As that Syriza poster said that morning on Election Day, “tomorrow is now.” That long future is here, then—but it still seems quite a long stretch away. It is a suspended one, depending on “the good will of strangers,” says the (neo)liberal discourse in Greece (they don’t quote Tennessee Williams, but we get the idea). The question is whether estrangement can be so easily brought into the picture. When one turns from a “partner” into a “stranger” because a democratic vote decided that some of the points in a disadvantageous agreement are to be renegotiated, maybe that partnership was shaky from the very start. We shall soon find out. In that same evening’s celebration in Thessaloniki’s Aristotle Square, which I joined, as the political anthropologist would, a Syriza voter told me that “the point is not partners or strangers…The point is what is to be done now.” He didn’t quote Lenin, but we get the idea.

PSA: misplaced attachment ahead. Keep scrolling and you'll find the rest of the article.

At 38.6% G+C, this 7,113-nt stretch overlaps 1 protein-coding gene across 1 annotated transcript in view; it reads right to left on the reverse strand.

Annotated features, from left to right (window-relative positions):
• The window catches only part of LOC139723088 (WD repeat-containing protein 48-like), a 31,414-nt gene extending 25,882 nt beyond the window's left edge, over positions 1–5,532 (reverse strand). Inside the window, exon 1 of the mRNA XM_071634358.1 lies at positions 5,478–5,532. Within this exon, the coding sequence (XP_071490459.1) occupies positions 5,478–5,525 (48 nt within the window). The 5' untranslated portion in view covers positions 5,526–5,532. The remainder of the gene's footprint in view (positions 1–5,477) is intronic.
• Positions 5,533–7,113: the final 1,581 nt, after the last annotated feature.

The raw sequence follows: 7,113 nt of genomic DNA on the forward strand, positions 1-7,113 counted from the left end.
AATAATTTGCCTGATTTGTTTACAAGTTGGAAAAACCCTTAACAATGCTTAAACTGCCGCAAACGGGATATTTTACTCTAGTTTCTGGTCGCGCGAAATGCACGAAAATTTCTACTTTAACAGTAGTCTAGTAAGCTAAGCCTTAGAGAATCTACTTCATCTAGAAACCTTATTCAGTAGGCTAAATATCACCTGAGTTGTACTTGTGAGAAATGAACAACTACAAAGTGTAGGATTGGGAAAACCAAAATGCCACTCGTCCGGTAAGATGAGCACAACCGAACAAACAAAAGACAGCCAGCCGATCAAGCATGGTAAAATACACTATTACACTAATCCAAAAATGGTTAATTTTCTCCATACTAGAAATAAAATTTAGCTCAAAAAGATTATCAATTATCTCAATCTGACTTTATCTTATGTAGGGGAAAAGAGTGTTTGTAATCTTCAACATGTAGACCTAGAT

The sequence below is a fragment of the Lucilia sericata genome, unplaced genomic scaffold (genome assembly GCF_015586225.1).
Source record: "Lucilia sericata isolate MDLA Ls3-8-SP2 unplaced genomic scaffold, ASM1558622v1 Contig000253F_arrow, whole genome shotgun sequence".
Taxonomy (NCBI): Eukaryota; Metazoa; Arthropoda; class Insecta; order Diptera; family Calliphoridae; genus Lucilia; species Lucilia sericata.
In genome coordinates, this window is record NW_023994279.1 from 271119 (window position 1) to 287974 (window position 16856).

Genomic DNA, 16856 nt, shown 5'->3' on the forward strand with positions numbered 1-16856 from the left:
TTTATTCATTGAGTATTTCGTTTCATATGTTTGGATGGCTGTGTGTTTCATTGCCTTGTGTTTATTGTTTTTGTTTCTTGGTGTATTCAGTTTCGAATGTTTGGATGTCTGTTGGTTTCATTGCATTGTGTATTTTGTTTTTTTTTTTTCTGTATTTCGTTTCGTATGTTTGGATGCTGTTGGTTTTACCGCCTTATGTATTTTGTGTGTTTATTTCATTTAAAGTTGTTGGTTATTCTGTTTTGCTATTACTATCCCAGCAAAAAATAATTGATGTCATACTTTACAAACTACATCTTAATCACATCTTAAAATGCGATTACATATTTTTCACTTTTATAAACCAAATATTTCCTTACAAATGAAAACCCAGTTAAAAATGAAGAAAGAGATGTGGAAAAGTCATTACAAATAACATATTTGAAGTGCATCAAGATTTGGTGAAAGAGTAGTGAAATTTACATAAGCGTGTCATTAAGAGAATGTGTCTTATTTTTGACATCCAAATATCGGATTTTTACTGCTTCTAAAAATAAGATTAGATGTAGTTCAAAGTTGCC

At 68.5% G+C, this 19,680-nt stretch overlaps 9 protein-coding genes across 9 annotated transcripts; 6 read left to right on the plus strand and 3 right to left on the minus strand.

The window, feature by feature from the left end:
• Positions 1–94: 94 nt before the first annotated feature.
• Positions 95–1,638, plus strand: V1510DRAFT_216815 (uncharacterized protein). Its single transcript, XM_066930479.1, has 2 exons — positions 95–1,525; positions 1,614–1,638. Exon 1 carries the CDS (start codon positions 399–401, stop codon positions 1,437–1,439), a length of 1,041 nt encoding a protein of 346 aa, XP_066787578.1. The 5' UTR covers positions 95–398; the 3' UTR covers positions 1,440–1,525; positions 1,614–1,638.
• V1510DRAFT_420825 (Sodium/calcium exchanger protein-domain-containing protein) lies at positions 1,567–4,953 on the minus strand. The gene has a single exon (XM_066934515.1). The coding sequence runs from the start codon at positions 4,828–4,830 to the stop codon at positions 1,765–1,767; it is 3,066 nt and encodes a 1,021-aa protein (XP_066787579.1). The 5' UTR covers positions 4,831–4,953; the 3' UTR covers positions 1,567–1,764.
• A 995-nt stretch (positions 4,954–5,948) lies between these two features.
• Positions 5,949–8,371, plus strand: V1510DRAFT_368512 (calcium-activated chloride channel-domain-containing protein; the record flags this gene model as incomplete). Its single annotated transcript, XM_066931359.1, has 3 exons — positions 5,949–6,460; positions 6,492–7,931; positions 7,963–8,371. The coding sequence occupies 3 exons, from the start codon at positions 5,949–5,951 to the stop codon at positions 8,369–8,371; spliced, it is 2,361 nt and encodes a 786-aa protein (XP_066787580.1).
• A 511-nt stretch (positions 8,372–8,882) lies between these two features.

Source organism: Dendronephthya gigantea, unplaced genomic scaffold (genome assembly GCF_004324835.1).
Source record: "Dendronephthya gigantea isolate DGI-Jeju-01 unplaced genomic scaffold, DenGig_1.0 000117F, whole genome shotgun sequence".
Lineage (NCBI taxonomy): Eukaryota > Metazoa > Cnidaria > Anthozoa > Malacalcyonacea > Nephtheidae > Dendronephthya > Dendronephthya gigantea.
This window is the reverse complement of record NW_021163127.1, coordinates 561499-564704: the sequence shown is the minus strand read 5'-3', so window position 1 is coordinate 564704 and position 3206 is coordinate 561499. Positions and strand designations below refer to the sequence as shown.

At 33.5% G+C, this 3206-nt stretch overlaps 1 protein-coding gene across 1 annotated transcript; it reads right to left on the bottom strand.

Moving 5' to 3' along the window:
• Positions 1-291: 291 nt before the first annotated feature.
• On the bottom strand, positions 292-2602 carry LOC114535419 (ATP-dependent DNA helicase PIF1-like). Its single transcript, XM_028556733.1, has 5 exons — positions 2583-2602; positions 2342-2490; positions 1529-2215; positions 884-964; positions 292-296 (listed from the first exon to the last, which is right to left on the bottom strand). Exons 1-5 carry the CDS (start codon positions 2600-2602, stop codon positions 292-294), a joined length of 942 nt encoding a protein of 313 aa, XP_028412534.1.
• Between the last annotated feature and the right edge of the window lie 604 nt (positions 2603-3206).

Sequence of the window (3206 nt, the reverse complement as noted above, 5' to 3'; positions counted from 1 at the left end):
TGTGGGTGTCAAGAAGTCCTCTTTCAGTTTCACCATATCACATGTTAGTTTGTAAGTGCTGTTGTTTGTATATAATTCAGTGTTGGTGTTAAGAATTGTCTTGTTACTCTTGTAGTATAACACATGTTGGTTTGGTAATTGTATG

Theodoros Rakopoulos is a research fellow at the ERC Egalitarianism program (University of Bergen). He has published on mafia, food politics, crisis, and solidarity and is currently completing a monograph titled “Divided by land: Labour and moral economies in Sicilian antimafia cooperatives.”
Lapavitsas, Costas. 2012. Crisis in the Eurozone. London: Verso.
Neveling, Patrick. 2014. “Capitalism: The most recent seventy-two years,” FocaalBlog, 17 July.
Rakopoulos, Theodoros. 2015 (forthcoming). “The Greek elections as quasi-event.” Egalitarianism.no.
Rakopoulos, Theodoros. 2014. “The crisis seen from below, within and against: From solidarity economy to food distribution cooperatives in Greece.” Dialectical Anthropology 38: 189–207.
Vetta, Theodora, and Anastathesios Grigorakis. 2015. “Promising the meta-austerity era: Directions and dilemmas,” FocaalBlog, 27 January.